Neyer paper

Neyer paper - A Comparison of Dictionary Implementations...

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A Comparison of Dictionary Implementations Mark P Neyer April 10, 2009 1 Introduction A common problem in computer science is the representation of a mapping between two sets. A mapping f : A B is a function taking as input a member a A , and returning b , an element of B . A mapping is also sometimes referred to as a dictionary, because dictionaries map words to their deﬁnitions. Knuth [ ? ] explores the map / dictionary problem in Volume 3, Chapter 6 of his book The Art of Computer Programming . He calls it the problem of ’searching,’ and presents several solutions. This paper explores implementations of several diﬀerent solutions to the map / dictionary problem: hash tables , Red-Black Trees , AVL Trees , and Skip Lists . This paper is inspired by the author’s experience in industry, where a dictionary structure was often needed, but the natural C# hash table-implemented dictionary was taking up too much space in memory. The goal of this paper is to determine what data structure gives the best performance, in terms of both memory and processing time. AVL and Red-Black Trees were chosen because Pfaﬀ [ ? ] has shown that they are the ideal balanced trees to use. Pfaﬀ did not compare hash tables, however. Also considered for this project were Splay Trees [ ? ]. 2 Background 2.1 The Dictionary Problem A dictionary is a mapping between two sets of items, K , and V . It must support the following operations: 1. Insert an item v for a given key k . If key k already exists in the dictionary, its item is updated to be v . 2. Retrieve a value v for a given key k . 3. Remove a given k and its value from the Dictionary. 2.2 AVL Trees The AVL Tree was invented by G.M. Adel’son-Vel’ski˘ ı and E. M. Landis, two Soviet Mathematicians, in 1962 [ ? ]. It is a self-balancing binary search tree data structure. Each node has a balance factor , which is the height of its right subtree minus the height of its left subtree. A node with a balance factor of -1,0, or 1 is considered ’balanced.’ Nodes with diﬀerent balance factors are considered ’unbalanced’, and after diﬀerent operations on the tree, must be rebalanced. 1. Insert Inserting a value into an AVL tree often requires a tree search for the appropriate location. The tree must often be re-balanced after insertion. The re-balancing algorithm ’rotates’ branches of the tree to ensure that the balance factors are kept in the range [-1,1]. Both the re-balancing algorithm and the binary search take O (log n ) time. 1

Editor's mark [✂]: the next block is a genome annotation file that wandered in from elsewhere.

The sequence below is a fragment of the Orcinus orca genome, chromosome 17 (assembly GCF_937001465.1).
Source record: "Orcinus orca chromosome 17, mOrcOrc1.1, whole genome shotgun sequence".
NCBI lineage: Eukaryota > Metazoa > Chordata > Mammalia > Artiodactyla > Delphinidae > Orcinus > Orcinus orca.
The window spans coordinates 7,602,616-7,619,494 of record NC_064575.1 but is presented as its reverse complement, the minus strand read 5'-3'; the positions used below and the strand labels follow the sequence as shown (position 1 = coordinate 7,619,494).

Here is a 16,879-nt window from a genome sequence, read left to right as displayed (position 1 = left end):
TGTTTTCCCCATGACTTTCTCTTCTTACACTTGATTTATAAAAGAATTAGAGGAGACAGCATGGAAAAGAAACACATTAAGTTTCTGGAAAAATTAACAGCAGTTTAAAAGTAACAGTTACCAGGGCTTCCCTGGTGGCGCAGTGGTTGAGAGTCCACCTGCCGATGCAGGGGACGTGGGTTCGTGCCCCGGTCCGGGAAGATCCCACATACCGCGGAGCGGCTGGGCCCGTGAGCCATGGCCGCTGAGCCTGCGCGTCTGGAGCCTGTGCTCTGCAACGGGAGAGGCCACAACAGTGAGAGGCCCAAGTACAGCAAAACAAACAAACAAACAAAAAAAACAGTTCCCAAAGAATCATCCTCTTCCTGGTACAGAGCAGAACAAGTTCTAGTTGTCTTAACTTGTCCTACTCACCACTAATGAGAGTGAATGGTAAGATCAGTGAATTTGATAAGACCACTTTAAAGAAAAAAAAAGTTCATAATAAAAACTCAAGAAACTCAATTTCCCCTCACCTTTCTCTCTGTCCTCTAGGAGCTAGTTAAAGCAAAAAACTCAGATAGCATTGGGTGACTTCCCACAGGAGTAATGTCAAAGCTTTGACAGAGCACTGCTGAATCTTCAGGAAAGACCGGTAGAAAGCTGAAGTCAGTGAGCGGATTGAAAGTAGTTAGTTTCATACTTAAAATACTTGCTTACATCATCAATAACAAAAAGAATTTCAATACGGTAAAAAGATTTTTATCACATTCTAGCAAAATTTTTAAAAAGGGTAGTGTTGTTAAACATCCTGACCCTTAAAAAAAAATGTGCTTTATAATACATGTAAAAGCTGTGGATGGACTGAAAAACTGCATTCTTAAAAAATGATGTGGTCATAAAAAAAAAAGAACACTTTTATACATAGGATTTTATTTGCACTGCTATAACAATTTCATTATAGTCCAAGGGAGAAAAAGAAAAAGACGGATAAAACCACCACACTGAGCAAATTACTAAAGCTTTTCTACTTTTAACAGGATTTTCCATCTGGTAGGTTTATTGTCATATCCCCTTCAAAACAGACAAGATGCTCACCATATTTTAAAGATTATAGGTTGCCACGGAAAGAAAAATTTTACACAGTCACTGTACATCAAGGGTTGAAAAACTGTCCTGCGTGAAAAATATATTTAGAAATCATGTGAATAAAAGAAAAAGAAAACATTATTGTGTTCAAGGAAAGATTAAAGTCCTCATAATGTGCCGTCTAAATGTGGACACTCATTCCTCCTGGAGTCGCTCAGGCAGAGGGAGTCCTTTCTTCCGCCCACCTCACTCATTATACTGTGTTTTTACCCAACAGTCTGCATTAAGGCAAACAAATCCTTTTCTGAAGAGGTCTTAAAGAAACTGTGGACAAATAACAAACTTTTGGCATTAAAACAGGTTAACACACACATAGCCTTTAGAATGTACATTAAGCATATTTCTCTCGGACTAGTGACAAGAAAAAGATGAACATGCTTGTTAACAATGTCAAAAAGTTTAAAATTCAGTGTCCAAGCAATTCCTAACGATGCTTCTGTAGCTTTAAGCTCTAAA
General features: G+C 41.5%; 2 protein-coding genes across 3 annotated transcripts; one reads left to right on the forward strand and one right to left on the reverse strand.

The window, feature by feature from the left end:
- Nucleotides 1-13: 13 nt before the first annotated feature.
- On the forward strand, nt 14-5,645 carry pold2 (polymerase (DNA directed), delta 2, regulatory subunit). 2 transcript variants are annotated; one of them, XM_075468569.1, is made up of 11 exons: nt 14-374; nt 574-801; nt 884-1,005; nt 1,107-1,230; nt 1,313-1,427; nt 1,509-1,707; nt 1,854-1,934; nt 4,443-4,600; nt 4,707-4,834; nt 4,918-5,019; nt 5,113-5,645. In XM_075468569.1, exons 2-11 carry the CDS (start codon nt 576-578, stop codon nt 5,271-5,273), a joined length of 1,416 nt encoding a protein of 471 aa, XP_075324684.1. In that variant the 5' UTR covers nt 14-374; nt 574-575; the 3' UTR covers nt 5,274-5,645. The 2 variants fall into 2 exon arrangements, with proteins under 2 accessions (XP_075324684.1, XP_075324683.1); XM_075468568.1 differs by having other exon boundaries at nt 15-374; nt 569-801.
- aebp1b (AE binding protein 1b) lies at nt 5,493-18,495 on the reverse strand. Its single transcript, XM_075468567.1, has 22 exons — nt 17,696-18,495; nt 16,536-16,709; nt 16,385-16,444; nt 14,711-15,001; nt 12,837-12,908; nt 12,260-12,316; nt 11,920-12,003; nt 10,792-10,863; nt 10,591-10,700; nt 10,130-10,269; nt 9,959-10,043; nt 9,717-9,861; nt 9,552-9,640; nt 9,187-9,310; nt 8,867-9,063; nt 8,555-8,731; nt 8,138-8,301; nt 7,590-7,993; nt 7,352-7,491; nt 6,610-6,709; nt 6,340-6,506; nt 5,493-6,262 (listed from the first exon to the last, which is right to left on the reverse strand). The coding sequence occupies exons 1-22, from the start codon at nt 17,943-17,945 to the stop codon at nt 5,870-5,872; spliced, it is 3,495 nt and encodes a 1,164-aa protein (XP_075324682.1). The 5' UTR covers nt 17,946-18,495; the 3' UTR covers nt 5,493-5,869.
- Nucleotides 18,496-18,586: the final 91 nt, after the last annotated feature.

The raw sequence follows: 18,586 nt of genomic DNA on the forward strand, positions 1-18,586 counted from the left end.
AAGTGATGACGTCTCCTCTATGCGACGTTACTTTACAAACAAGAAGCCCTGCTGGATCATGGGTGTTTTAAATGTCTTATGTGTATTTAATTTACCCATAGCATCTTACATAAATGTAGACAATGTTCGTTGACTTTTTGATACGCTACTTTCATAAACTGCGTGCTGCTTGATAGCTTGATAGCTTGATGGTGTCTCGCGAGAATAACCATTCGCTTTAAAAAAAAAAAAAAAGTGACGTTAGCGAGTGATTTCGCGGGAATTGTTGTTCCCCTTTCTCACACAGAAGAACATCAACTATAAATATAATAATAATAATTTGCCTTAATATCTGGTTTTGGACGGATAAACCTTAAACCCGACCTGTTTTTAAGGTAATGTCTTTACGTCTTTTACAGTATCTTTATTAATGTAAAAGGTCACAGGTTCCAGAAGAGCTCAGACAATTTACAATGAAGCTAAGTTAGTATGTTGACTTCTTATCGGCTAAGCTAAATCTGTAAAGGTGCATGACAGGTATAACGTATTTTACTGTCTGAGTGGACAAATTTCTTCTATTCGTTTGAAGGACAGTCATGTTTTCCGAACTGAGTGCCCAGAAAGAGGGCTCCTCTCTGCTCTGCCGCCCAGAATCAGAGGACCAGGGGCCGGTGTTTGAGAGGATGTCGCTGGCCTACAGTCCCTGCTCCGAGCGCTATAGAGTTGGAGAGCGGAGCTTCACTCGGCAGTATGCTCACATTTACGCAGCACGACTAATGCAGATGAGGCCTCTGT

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2. Retrieve Retrieving a key from an AVL tree is performed with a tree search. This takes O (log n ) time. 3. Remove Just like an insertion, a removal from an AVL tree requires the tree to be re-balanced. This operation also takes O (log n ) time. 2.3
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Neyer paper - A Comparison of Dictionary Implementations...

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